- Internet connections can be very unstable in foreign countries. Have offline work available. Be understanding of last minute cancellations due to weather and connectivity issues. Be open to paying for a pre-paid portable Wifi device as a backup plan. Consider giving your VA a stipend every month to pay for extra smartphone bandwidth. There are lots of alternative solutions available that could meet your business’s needs.
- Don’t use your VA for business-critical tasks or anything you need urgently. If you need clarity, re-read Tips #7 and #14. Trust me, you will be disappointed — most likely at the worst possible time. Don’t let it hurt your business.
- Be flexible and willing to renegotiate deliverables and timelines. (See Tip #7, #8, and #14)
- Give them small bonuses, or even a small raise occasionally. This is one of the best ways to show you appreciate them. And while we’re on the subject of money, be prompt with your payments. I pay my assistants every other week on Sunday. If their timesheet isn’t completed by late-afternoon Saturday I send them a reminder.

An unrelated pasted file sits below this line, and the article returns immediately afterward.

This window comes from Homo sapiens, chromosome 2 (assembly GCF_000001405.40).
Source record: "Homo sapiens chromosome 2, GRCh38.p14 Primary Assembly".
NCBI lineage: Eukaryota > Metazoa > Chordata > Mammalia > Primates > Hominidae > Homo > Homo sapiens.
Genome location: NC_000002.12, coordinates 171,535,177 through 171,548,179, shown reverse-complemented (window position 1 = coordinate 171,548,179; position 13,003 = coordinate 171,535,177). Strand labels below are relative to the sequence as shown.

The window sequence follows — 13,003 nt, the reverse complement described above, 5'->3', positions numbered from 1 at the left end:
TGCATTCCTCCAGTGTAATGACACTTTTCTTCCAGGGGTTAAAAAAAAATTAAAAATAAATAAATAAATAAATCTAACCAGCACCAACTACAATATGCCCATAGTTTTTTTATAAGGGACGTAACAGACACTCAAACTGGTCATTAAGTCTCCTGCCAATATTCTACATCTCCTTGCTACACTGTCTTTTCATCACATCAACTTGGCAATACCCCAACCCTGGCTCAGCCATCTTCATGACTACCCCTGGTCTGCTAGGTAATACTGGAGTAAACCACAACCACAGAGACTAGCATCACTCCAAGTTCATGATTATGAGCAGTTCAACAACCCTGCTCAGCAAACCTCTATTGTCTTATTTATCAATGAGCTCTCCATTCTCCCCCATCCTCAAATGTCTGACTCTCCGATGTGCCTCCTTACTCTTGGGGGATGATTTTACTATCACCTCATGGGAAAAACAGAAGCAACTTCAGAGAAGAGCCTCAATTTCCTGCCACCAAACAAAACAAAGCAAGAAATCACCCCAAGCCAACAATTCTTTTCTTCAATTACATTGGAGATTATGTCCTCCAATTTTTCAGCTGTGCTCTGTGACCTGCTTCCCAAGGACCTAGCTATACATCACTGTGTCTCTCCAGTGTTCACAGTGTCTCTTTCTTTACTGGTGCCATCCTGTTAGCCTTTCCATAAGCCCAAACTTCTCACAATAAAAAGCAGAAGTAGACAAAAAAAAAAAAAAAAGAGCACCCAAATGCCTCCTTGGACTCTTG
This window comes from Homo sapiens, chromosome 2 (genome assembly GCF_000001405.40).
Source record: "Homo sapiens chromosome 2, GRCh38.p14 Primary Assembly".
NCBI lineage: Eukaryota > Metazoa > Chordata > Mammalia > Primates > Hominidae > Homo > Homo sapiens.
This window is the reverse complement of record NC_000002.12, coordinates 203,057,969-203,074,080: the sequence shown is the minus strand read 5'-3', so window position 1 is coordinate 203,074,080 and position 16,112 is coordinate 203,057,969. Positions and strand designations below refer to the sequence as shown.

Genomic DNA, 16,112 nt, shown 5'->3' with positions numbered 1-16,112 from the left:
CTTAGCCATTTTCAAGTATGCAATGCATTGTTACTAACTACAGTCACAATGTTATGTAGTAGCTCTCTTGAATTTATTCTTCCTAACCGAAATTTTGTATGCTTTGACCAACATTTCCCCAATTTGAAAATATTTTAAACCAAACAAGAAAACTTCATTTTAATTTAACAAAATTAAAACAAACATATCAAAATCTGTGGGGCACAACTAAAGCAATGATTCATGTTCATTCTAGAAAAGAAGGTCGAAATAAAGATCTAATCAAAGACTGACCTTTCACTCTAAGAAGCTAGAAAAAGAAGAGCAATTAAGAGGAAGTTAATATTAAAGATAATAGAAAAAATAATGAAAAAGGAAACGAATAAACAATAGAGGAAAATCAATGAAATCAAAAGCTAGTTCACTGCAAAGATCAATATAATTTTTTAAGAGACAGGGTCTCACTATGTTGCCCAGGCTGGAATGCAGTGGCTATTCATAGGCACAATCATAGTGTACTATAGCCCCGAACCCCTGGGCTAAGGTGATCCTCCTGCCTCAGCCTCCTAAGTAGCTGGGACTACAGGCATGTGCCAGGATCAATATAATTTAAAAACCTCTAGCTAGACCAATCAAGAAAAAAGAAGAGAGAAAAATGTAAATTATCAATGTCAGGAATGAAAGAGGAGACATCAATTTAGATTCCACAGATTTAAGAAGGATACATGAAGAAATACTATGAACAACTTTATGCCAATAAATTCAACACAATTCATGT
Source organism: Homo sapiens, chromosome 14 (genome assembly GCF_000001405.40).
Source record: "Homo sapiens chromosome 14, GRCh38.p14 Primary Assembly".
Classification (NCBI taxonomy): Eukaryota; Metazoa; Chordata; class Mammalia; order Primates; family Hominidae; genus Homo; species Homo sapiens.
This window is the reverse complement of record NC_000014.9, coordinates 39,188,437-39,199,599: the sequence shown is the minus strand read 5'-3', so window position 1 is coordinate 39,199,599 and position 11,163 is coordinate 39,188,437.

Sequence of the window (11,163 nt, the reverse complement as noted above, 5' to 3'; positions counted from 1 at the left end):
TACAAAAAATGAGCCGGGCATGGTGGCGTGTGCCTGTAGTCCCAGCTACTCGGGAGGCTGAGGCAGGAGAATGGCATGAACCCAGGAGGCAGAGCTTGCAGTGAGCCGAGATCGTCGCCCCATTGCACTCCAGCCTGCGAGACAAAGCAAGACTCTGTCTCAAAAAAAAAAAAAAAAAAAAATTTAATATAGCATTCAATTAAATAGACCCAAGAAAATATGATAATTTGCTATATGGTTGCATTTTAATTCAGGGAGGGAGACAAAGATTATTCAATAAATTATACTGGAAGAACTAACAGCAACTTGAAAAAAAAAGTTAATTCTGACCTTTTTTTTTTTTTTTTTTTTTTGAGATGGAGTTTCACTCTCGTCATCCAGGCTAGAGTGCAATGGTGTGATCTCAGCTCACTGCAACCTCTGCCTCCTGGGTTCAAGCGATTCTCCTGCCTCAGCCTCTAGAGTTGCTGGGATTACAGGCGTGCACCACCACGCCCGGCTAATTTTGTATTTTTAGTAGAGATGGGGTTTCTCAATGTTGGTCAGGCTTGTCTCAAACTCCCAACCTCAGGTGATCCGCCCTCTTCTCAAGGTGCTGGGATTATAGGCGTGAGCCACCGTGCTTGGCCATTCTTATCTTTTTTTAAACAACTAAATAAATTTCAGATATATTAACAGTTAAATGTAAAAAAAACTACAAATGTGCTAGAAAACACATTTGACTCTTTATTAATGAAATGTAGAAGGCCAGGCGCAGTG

I have one final note. This may sound pessimistic but it’s happened too many times not to mention. Be prepared for them to bail on you. I mean literally disappear without notice or communication. It’s happened to me multiple times, and I’ve heard others say the same. Interestingly I had a VA disappear on me last year. I paid her last timesheet anyway, and then a couple months later she came back and apologized and wanted to work with me again. I set very clear expectations that she can’t disappear on me again or she would not be paid.
I expect she may go away again at some point. But she’s a good worker with excellent skills and so I’m willing to go with it for now. I drink my own Kool Aid and don’t give her anything critical or urgent. I treat her well and help her learn new things and in return she delivers good value for my business.
It took me years to learn these things, and I made lots of mistakes. I hope this helps you avoid the same mistakes I made.
If you have additional insights to share from your own experience, please let me know in the comments.